Moody’s stabilises auto manufacturing outlook as economic recovery fuels demand

Increased consumer car demand due to improving global economic prospects and a lowering of the rating agency’s sales growth requirements for the sector have changed the outlook on the global auto manufacturing industry over the next 12 to 18 months to stable from negative, says Moody’s Investors Service in a report (“Automotive manufacturing — Global, Outlook update: Changing outlook to stable amid improving business environment”) published 14 March.

The rating agency’s report is an update to the markets and does not constitute a rating action.

“Stabilising our outlook reflects the largely good profits and strong cash flow the global auto manufacturing sector has been able to generate, and our expectation that improved business conditions will boost global light vehicle sales,” says Falk Frey, senior vice president at Moody’s.

Moody’s has lowered its growth requirement for a stable outlook to 1 per cent-3 per cent sales growth from 2 per cent-5 per cent because automakers have been able to generate good profits and cash flows even when the industry fell short of its previous growth target.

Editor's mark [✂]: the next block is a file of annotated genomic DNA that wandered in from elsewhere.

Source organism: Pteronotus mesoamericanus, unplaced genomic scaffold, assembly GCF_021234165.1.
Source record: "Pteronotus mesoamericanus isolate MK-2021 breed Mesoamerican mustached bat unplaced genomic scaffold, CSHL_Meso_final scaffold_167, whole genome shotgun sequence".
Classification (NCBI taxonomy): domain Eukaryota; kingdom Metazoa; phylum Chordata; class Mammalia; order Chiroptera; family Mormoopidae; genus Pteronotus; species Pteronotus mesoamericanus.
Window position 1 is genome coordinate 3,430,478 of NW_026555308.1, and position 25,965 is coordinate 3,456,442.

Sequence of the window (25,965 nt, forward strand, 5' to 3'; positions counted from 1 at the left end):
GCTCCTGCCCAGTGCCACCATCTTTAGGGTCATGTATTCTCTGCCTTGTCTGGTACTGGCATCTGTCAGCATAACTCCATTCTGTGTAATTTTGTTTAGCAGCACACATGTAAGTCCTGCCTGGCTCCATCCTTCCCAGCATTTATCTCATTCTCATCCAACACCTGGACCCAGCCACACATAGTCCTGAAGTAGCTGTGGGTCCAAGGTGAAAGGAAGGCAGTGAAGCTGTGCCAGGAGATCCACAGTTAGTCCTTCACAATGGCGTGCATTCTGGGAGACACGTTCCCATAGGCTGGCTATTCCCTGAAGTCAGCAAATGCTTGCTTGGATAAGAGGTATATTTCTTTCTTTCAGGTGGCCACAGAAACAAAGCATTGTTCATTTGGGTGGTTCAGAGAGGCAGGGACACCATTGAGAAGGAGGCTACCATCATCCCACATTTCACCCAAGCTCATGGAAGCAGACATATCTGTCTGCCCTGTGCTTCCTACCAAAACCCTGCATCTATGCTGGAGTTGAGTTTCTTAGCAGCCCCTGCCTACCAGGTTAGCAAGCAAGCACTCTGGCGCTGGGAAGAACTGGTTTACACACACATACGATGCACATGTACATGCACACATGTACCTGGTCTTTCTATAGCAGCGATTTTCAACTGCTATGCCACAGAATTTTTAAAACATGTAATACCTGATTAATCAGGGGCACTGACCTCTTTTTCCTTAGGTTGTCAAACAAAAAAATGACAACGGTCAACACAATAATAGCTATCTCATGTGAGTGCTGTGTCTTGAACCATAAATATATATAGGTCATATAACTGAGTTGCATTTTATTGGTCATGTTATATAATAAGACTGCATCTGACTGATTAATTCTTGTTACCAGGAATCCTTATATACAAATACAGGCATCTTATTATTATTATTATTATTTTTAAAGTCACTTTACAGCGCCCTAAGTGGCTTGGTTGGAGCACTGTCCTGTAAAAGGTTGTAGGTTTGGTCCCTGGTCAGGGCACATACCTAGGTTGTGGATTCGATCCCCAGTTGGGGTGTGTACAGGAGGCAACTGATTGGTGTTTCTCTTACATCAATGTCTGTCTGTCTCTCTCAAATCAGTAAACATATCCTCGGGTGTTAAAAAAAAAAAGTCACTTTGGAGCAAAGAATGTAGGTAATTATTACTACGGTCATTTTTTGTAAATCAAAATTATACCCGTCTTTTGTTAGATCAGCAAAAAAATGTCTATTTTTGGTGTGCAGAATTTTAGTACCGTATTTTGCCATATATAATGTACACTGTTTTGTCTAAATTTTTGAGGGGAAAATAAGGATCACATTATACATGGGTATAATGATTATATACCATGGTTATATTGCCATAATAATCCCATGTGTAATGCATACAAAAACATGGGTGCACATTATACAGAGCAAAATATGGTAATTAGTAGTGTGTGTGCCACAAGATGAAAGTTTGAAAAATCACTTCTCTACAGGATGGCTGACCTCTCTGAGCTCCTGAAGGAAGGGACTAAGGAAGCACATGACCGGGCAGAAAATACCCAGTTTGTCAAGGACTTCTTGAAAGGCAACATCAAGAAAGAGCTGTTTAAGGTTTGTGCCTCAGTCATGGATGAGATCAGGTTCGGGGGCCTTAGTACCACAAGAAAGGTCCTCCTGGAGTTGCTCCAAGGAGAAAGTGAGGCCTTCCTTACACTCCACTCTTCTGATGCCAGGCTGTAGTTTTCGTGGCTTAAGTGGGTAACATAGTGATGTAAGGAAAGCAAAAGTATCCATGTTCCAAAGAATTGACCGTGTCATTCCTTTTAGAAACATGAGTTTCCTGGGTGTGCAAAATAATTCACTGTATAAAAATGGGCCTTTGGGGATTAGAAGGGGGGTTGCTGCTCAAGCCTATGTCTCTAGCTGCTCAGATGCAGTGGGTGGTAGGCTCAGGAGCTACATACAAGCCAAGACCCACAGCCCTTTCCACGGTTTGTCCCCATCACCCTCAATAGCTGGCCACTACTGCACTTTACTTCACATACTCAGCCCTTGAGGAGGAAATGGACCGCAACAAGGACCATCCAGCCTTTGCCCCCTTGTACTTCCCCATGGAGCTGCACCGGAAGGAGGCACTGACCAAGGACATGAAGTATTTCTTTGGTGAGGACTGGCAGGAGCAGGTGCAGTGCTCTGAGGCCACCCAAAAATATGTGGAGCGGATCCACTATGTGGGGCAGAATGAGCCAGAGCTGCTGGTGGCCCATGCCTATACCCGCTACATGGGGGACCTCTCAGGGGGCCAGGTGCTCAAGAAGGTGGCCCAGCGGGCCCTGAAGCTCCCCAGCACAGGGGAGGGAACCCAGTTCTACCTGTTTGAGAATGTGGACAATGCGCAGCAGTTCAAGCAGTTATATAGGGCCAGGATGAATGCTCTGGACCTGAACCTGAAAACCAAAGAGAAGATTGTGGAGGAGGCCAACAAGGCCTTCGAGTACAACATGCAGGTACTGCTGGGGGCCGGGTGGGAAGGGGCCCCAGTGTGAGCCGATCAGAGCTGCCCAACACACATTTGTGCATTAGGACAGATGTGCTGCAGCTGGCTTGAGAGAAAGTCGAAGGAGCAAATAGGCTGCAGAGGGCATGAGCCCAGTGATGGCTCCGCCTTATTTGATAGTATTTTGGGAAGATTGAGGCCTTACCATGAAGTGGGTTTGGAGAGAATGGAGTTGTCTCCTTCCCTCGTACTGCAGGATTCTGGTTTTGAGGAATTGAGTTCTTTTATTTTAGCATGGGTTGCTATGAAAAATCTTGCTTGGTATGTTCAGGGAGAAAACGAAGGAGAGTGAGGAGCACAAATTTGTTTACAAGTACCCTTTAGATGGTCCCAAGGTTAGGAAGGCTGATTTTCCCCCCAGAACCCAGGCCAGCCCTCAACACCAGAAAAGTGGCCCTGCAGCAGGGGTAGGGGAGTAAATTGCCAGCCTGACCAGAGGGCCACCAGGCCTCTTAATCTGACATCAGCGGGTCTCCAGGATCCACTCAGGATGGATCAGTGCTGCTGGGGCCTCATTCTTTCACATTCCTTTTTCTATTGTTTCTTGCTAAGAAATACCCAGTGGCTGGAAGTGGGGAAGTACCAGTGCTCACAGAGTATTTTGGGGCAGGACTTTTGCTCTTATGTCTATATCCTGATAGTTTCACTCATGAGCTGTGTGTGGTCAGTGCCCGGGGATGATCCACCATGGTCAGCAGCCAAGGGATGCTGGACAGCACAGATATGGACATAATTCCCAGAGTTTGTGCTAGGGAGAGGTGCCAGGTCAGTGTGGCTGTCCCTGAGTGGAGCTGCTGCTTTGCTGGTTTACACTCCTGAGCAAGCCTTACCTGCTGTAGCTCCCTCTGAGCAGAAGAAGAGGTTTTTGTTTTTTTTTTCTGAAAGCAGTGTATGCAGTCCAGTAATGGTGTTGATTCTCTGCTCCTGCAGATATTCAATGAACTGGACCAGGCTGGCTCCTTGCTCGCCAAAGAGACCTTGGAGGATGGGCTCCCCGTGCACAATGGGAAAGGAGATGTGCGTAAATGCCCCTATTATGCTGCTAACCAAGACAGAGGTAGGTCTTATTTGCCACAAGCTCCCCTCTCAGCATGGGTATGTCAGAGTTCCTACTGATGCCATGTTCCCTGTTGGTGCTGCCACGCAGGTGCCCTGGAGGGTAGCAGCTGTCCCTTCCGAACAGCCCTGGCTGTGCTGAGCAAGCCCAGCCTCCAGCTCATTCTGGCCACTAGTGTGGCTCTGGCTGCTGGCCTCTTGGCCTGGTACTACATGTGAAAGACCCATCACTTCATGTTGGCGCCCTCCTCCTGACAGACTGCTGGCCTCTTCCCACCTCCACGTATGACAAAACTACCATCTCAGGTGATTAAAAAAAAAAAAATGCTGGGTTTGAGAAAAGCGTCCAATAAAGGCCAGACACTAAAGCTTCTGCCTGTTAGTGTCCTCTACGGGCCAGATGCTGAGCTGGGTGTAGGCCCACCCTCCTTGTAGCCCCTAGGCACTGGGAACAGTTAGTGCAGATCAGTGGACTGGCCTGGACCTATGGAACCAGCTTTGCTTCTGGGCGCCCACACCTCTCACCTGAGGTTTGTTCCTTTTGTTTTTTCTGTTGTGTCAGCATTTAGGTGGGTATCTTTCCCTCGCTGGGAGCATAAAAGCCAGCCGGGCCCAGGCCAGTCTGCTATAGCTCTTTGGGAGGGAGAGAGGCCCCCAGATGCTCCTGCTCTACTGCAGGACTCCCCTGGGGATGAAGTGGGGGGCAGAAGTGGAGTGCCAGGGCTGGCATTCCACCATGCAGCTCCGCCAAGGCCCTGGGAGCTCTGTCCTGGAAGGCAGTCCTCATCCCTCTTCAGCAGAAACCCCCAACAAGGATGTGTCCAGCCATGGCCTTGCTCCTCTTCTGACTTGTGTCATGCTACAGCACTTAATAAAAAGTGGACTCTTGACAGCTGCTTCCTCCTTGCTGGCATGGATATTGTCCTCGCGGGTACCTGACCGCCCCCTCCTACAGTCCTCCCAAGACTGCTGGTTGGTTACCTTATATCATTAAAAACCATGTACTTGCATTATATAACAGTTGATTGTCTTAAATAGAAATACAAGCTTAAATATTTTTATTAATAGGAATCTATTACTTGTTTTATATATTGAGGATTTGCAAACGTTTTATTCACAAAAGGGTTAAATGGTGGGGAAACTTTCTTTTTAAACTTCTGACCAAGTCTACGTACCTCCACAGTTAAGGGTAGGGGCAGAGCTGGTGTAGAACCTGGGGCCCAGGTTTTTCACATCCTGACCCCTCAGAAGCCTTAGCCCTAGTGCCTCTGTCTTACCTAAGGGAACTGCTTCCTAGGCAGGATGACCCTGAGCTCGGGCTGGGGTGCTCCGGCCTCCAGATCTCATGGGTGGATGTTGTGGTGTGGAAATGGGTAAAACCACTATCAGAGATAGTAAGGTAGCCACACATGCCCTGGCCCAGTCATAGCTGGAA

Global light vehicle sales are expected to rise 1.5 per cent in 2018, unchanged from Moody’s forecast in December but off a higher base, given that reported 2017 sales were modestly stronger than the rating agency’s year-end projection. Moody’s expects global sales growth to slow only slightly in 2019 to 1.3 per cent.

Despite a modest rise in inflation, the positive macroeconomic environment should support consumer automotive demand with growth prospects improving in most major car markets. A notable exception is the UK, where Brexit-related uncertainty will weigh on consumer spending decisions.

In China, auto sales will grow 2 per cent in 2018 and 2.5 per cent in 2019 despite the expiration of a tax cut on small-engine passenger vehicles that could cool auto sales gains this year. US sales will contract by a less-than-expected 1.2 per cent in 2018 and 0.6 per cent in 2019 mainly due to a modestly improving macro environment.

Growth in Western Europe will hit 2 per cent, before slowing to 0.5 per cent in 2019, driven by declining unemployment and stronger-than-average consumer confidence. Germany will be a standout in the region with 4 per cent projected growth in 2018 due to the pull-forward effect of trade-in bonuses on older diesel vehicles.

In Japan, sales will contract slightly in 2018 before returning to modest growth in 2019 as improving labour market conditions and mild wage growth support strong household spending.

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